How to Determine If You Have a Concussion and Exercises to Recover

Feb 8, 2019

Elijah Chiang

by Elijah Chiang
PT, DPT | Tempe Location

If you watch football, you’ve seen it.
An individual running across the middle for a ball when out of nowhere, a missile in the shape of a man pummels the unsuspecting individual. You see the player lying on the ground writhing in pain and then getting to his feet visibly shaken.
Yet somehow, in a couple plays up to a few weeks, they’re right back at it again.
Despite the way concussions may be downplayed in professional sports, it is a serious condition that requires immediate attention and sports rehabilitation.
But how do I know I have a concussion?

It doesn’t require bone-jarring hits for an individual to sustain a concussion. In fact, it’s possible to sustain a concussion without hitting your head.
For example, imagine an unsecured purse or bag placed in the passenger seat. When you suddenly slam on the brakes, you stop — but what does the bag do? It continues to fly forward and smashes into your dashboard or flops onto the floor. A concussion occurs when your brain suddenly and rapidly hits the inside of your skull. Similar to the illustration, when your head suddenly changes in direction, your brain can fly into the inside of your skull when enough force is applied.
What do I do it I think I may have a concussion?

It is our professional recommendation that you contact your doctor immediately if you suspect that you may have suffered a concussion. Unlike the professional world, most of us don’t have immediate access to a doctor, nor have we taken a baseline test for our balance and cognitive functioning that is commonly used for the 1-minute and 2-minute concussion tests.
So how can we test it ourselves?

Test Procedure Positive indicator
Memory Give the individual 3 random words to memorize before you begin testing – Failure to recall after 5 minutes
Vision Have an individual track the eraser or cap of a pen/pencil while you move it up/down/side-to-side – Eyes begin to skip
– Difficulty following your movements
– Dizziness or nausea
Sensitivity Monitor the individual and ask them if they feel sensitive to loud noises or light – Sensitive to loud noises
– Sensitive to light
Reflex Use a light to check the pupil’s reflex responses – Poor pupil response to light changes
Balance Have the individual balance on a single leg while performing a cognitive task (adding 7s up to 100, listing a category of objects, etc.) – Consistent loss of balance
Cognitive Have the individual perform moderate cognitive tasks that would be easy for them normally (recite the months backward, multiplication tables, etc.) – Inability to perform the task correctly
Speech Converse with the individual and ask them many questions about the day, the time, interests, things that they were doing – Incoherent or incorrect answers due to confusion
General signs You should also look for nausea, vomiting, and loss of consciousness – Nausea
– Vomiting
– Loss of consciousness

Now, by no means is this an exhaustive list of tests but it is a good baseline and can provide valuable information to the doctor when you are able to see them.
It is my recommendation to perform these tests multiple times throughout the first 12-24 hours to see if there is a drastic change. It is my strong recommendation to seek emergency care if symptoms continue to worsen or if there is a drastic change in symptoms after, establishing a baseline for the individual.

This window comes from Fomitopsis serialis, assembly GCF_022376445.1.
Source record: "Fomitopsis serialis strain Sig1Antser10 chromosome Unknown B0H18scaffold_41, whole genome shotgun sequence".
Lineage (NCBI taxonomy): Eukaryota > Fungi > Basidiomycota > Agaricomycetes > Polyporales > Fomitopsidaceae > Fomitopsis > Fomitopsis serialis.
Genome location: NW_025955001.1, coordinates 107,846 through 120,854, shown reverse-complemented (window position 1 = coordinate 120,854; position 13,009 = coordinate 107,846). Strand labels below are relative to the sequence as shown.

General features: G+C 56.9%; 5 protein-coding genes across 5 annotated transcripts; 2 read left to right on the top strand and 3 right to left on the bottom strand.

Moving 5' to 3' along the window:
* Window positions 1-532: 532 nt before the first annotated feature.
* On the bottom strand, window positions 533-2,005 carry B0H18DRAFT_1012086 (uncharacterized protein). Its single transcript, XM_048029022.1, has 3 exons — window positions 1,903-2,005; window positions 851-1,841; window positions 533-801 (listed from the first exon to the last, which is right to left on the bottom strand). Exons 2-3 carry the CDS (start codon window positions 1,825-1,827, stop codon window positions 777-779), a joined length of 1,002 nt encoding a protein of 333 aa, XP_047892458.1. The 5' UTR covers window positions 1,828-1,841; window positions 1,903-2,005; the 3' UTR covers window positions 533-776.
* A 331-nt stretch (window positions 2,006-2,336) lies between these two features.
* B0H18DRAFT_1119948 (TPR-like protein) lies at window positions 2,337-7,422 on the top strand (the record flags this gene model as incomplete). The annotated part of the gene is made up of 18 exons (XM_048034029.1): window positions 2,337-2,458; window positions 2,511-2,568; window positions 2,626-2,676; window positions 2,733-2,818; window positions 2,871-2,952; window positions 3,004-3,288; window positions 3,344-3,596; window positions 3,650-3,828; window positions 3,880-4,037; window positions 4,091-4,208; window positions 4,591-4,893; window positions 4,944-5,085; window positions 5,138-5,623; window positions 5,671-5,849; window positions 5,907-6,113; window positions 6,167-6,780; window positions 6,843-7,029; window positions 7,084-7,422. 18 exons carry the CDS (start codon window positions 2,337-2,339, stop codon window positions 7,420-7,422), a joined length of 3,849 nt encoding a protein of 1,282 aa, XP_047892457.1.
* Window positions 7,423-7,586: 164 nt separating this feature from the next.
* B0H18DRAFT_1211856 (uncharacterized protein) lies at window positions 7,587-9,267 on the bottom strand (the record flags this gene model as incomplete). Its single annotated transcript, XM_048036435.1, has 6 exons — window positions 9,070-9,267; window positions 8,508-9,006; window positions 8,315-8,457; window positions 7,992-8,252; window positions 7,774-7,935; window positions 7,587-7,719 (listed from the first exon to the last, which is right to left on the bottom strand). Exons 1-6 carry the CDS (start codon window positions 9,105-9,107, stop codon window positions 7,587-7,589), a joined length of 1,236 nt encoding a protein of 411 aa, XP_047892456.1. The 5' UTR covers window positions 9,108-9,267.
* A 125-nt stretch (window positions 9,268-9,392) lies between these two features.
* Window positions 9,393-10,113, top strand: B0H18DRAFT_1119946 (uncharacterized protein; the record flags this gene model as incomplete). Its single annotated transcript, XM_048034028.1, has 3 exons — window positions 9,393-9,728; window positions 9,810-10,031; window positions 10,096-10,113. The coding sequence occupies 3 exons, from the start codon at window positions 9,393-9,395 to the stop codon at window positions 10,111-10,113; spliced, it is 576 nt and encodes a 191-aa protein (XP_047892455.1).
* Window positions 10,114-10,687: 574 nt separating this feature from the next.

What exercises can I perform for a concussion?
One of the most important things after a concussion is to get proper care through your MD which will often result in referral to a physical therapy clinic for neurological retraining. This is often done to restore proper function of the eyes and vestibular system which are major proponents of balance and daily function.
Below is a list of exercises that are great starters to help visual issues. Please perform them while sitting down as this may increase fall risk. If you don’t feel that you can perform all of these exercises, please only perform as many as you’re comfortable doing. These exercises may cause some discomfort and dizziness. Stop if you become excessively dizzy and nauseated. This is by no means an exhaustive list, as balance and cognitive therapy with a physical therapist are also recommended.

Eye Movement

·      Keep head still

·      Move eyes up/down, then side to side.

·      Repeat 5 times

Head Movement

·      Move head up and down, then side to side, then diagonally right to left

·      Repeat 5 times

Eye-Head Movement

·      Hold your thumb directly out in front of you and focus on your thumbnail

·      Move the thumb up, down, and side to side and follow with your eyes and head

·      Repeat 5 times

Gaze Stabilization

·      Place a sticky note or an object on the wall at eye level.

·      Write a capital letter on the object and stand about 3_5 feet away from the wall (usually around one large step backward)

·      While keeping your eyes steady on the target, rotate your body side to side for 1 minute


·      Place two sticky notes/objects about 12 inches apart on a wall, at about eye level

·      Take a large step backward from the wall

·      Start the exercise by looking back and forth between the two objects quickly

·      Objects can be placed horizontally and vertically


·      With your thumbs up, fully outstretch one arm and bring one thumb close to your face

·      Focus your eye on the farthest thumb and hold for 10 seconds

·      Then switch your focus to the closer thumb and hold for 10 seconds

·      Repeat 5 times and slowly increase the repetitions as you increase tolerance

If you think you have a concussion, it’s important to see a health professional. You can safely get back on the field with sports rehabilitation. Find a physical therapy clinic near you.

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